Docker, a popular cloud computing integration solution, is making changes to its free-tier service due to cryptocurrency mining abuse. The service discontinued its “autobuild” feature due to misuse by bad actors, using it to mine cryptocurrencies in their servers. This is a modus operandi that is now affecting several cloud continuous integration platforms, including GitHub, GitLab, and Microsoft Azure.
Docker Forced to Make Changes to Its Free-Tier Services
Docker, a popular CI cloud service, is making changes to its service policy due to crypto mining abuse. The cloud computer continuous integration service announced last week it will no longer provide its autobuild features to its free-tier service. Docker announced this in a blog post, stating the attacks have grown in recent months, affecting their paying customers. The team declared:
In April we saw the number of build hours spike 2X our usual load and by the end of the month we had already deactivated ~10,000 accounts due to mining abuse. The following week we had another ~2200 miners spin up.
Docker is an immensely popular piece of software that allows applications to run in compartments. This means that a package possesses all the libraries needed to run the app. This new restriction will affect some users that leveraged the autobuild feature for free. The Docker team stated that while this was not an easy decision to make, it was the only measure they could take to mitigate the abuse.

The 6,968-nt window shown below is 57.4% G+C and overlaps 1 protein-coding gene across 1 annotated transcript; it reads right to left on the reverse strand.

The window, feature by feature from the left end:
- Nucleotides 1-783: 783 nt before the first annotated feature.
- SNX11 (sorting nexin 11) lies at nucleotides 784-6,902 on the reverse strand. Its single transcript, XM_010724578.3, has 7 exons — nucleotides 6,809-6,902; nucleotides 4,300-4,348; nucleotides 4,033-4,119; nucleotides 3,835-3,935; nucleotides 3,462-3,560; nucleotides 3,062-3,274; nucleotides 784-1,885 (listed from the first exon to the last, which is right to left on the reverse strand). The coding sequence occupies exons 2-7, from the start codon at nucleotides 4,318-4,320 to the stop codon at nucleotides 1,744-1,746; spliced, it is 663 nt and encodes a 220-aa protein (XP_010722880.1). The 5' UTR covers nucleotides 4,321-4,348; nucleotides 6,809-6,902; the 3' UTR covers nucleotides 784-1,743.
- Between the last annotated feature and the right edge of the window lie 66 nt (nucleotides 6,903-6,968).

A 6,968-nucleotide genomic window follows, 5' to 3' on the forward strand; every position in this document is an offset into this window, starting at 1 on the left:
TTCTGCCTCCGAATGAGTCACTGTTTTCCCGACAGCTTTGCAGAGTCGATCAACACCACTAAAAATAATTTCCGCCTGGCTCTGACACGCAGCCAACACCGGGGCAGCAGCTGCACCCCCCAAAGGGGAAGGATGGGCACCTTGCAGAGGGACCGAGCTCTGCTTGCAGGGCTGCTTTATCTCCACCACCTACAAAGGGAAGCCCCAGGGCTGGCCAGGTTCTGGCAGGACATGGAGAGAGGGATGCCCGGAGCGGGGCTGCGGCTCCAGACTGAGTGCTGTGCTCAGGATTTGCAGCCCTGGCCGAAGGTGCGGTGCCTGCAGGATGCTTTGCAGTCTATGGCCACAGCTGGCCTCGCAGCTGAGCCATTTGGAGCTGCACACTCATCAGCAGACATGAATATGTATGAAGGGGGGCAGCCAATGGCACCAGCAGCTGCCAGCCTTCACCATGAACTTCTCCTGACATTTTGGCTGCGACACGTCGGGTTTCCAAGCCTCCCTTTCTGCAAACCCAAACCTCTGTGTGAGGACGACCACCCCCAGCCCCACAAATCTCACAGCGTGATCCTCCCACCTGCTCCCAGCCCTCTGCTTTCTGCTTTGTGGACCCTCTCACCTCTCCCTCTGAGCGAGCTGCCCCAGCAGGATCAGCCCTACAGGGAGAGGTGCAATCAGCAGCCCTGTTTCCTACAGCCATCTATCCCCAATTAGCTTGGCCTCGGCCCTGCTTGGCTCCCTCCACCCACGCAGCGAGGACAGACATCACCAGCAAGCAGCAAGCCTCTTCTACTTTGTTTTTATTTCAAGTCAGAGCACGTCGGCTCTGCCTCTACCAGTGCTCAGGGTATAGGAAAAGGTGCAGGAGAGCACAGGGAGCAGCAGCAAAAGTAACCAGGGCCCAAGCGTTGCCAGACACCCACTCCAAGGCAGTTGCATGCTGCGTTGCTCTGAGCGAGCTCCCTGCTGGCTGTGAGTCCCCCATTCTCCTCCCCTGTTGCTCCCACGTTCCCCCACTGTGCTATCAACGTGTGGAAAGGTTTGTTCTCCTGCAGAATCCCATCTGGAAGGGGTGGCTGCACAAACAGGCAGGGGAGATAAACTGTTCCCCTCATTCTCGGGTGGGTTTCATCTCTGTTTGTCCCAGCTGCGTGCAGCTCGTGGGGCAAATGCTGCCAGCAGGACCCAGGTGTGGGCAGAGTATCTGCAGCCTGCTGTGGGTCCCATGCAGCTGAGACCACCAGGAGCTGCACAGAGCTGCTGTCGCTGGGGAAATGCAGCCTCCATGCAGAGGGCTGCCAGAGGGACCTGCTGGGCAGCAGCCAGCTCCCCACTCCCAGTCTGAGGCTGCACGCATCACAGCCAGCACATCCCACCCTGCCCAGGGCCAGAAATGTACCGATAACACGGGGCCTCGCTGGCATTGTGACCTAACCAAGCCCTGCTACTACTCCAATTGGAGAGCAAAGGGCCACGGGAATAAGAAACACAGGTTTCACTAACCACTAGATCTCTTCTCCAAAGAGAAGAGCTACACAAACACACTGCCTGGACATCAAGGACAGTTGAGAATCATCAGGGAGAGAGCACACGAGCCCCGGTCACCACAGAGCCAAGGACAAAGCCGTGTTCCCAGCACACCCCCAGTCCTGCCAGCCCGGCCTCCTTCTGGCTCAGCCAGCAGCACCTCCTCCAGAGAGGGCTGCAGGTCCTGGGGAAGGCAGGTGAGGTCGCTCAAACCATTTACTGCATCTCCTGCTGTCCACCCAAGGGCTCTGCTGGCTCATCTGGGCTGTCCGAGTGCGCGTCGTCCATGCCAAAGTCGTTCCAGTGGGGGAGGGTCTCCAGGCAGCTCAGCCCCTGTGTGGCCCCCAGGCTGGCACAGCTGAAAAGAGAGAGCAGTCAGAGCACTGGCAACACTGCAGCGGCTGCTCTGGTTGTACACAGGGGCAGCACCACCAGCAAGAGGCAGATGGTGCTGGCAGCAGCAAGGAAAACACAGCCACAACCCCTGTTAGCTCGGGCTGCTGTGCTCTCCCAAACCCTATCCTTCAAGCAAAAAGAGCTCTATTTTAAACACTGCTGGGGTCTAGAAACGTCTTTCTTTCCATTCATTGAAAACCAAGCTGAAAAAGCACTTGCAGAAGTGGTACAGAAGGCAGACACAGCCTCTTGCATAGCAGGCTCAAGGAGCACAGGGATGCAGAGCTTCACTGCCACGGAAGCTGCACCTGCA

Although Docker is a notable platform affected by this new kind of attack, it is by no means the only one. Several continuous integration cloud base providers are now facing similar attacks, and are also studying countermeasures.
Cloud Computing in the Crosshairs
These attacks are also affecting companies like GitHub, GitLab, and Microsoft Azure, which offer cloud computing services. The attackers hijack the continuous integration services adding code to the apps that change their original function. The virtual machines spawned to compile apps are repurposed to mine cryptocurrencies for their lifespan, affecting the performance of these services.
But the problem goes beyond free tiers. An engineer from CodeShip, a cloud platform, stated in an interview given to The Record that:
Sometimes they pay the small fees for our accounts, which are way cheaper than renting on AWS directly, and mine cryptocurrency at maximum capacity.
While the problem persists, bigger companies can afford to cope with the added performance hit. Small companies, however, will likely be forced to fight these attacks with countermeasures such as the one Docker executed.
What do you think about Docker making changes to its policies due to mining abuses? Tell us in the comments section below.
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